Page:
3. Investors may find value in the consumerization of devices and pharmaceuticals. As the market shifts to consumerization of biological data, companies which have seen significant growth often do so by treating patients like consumers. GlaxoSmithKline recently announced a $300 million deal with 23 and Me to further commercialize the latter’s genetic data to identify patients with certain rare disorders for drug development and clinical trial design. Various market players are attempting to commercialize FDA-approved platforms for gene therapy using CRISPR and other genetic tools. Technological developments such as wireless telemetry, which is used to monitor patient physiological parameters over a distance, provide additional opportunities for consumerization. For patients with chronic diseases, insurance companies, employers and medical device companies have all focused on increased consumer engagement as a way to manage patient health through incentives and lower healthcare costs. Investors may find tremendous value in companies that increase consumer engagement, add value and provide a pathway or support for increased consumerization.

Pharmacy Investment Trends: Market Consolidation, Non-Traditional Market Participants, and Other Activity – 3 Key Points

Posted in Healthcare Services Investing

The next in our series of posts sharing key takeaways from panels at the Healthcare & Life Sciences Private Equity and Lending Conference discusses investing in the pharmacy space. It is authored by our colleagues Trey Andrews and Holly Buckley.

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Pharmacy Investment Trends: Market Consolidation, Non-Traditional Market Participants, and Other Activity – 3 Key Points

By Trey Andrews and Holly Buckley

Vertical consolidation of the pharmacy and drug delivery sector and the entrance of non-traditional players into the pharmacy space will accelerate disruption of the status quo in the drug delivery supply chain in coming years, according to experts who spoke on a panel at the Annual Healthcare and Life Sciences Private Equity & Finance Conference in Chicago on February 21, 2019.

Experts included Taylor Phelps, Senior Vice President at Raymond James, Billy Suddath, Managing Director, HCIT at Robert W. Baird & Co., and Kathy Contratto, Healthcare Technology Consulting Leader at RSM US LLP (moderator).

Here are three (3) key points from the panel discussion.

1, Vertical Consolidation. In 2018, there was significant consolidation in the pharmacy and drug supply chain sector, with non-traditional combinations between insurers and pharmacy benefit managers taking center stage in the market. Panelists noted that vertical consolidation should be expected to continue and will translate into other large market participants entering the drug supply chain. With respect to non-traditional players entering the pharmacy space, there are mounting concerns that significant disruption could be coming to the drug supply chain—particularly by online pharmacies delivering drugs to patients. Both acquisitions in and offerings via the online pharmacy sector continue to expand and in practice are allowing both traditional and non-traditional drug suppliers to reach customers on a much larger scale. Ultimately, panelists are seeing drug distributors consolidate the drug distribution channel in ways that allow distributors to deliver drugs directly to patients and control the entire drug delivery process.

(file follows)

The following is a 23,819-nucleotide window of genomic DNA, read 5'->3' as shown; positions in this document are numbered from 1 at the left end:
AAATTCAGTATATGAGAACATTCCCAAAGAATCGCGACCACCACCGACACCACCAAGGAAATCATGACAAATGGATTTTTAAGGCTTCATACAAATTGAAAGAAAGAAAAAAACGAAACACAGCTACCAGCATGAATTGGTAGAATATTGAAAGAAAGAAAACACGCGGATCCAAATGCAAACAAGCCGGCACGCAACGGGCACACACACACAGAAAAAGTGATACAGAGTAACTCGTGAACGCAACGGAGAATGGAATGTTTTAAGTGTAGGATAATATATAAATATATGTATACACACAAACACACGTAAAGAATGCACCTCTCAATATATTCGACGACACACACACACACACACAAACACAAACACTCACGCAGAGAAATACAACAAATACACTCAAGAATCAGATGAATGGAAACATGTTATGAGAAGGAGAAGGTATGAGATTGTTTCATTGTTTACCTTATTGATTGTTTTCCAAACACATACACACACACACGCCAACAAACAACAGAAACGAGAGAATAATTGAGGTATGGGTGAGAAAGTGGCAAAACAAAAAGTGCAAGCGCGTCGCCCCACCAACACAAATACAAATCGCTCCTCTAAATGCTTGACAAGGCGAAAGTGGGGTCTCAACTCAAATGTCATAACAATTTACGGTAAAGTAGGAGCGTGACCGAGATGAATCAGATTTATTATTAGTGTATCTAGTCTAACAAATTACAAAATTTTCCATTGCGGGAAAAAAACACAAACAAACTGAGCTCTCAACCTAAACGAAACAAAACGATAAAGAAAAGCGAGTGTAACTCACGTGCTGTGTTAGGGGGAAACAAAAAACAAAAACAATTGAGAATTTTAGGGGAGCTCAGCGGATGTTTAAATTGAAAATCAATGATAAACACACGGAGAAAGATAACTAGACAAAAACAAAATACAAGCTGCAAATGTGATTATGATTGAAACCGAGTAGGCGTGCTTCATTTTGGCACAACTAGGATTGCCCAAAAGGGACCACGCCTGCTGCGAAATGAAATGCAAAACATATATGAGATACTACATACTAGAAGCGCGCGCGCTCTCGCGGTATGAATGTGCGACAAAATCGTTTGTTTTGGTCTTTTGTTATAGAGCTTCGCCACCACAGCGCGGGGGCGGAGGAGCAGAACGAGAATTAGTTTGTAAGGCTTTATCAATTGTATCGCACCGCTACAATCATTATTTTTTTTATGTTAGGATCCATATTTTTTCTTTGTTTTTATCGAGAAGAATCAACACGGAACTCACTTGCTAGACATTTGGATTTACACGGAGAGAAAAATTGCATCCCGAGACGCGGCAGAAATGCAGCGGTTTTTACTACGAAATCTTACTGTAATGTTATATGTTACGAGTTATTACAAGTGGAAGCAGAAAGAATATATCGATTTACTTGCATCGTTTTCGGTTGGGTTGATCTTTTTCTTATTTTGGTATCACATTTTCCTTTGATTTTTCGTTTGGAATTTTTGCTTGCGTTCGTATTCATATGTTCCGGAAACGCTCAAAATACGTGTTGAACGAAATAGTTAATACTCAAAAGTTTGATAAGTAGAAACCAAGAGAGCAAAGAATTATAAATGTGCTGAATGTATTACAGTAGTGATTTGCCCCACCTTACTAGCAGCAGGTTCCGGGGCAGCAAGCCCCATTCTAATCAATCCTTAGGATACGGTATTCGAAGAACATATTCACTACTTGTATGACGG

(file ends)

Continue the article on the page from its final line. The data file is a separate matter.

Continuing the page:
2. Rise of Specialty Pharmacies. The fastest growing subsector in drug distribution is specialty drugs. Panelists cited data that the specialty drug market will very quickly become greater than fifty percent of annual drug spend in the United States. Currently, oncology drugs are the specialty drug category with the greatest annual spend. Panelists expressed that the prominence of spend focused on oncology drugs could be a factor in investors increased interest in infusion therapy centers, where patient access to oncology drugs has increased in recent years. Orphan drugs—drugs manufactured for small patient populations—continue to be the fastest growing subsector in the drug distribution space. Large-scale specialty pharmacies should continue to be able to take advantage of the speed and prevalence in which orphan drugs are growing on an annual basis. Regional specialty pharmacies, which tend to focus on a specific therapeutic class of drugs, will also be able to capture significant growth in this vertical model. Panelists explained that some hurdles could prevent significant growth for regional specialty pharmacies, including, the ability to obtain consistent access to drugs and to provide value add to patients by developing data to support the patient experience. Panelists also noted that large health systems are beginning to enter into the specialty pharmacy sector to avoid losing refill business to retail pharmacies. In the coming years, it is likely that hospital pharmacies will begin moving out into communities to offer drugs to patients through ancillary pharmacies.

3. Year of the Consumer. 2019 will be the year of the consumer with respect to pharmacies. Consumers continue to demand pricing transparency and increased access via online pharmacies will continue to drive pricing transparency. In combination with pricing transparency for consumers, drug price reductions from manufacturers continue to be a significant focus in politics. Panelists highlighted several congressional hearings and proposed administrative regulatory changes to how rebates are provided as likely to influence overall drug pricing. Panelists noted that pharmacies are continuing to promote medication adherence, for both clinical and economic reasons, which will continue to integrate pharmacies into value-based care models with the intention of reducing hospitalizations. Some pharmacies are currently offering drug adherence tracking and monitoring to assist patients, and the pharmacy sector should continue to expect these types of offerings to be developed and integrated.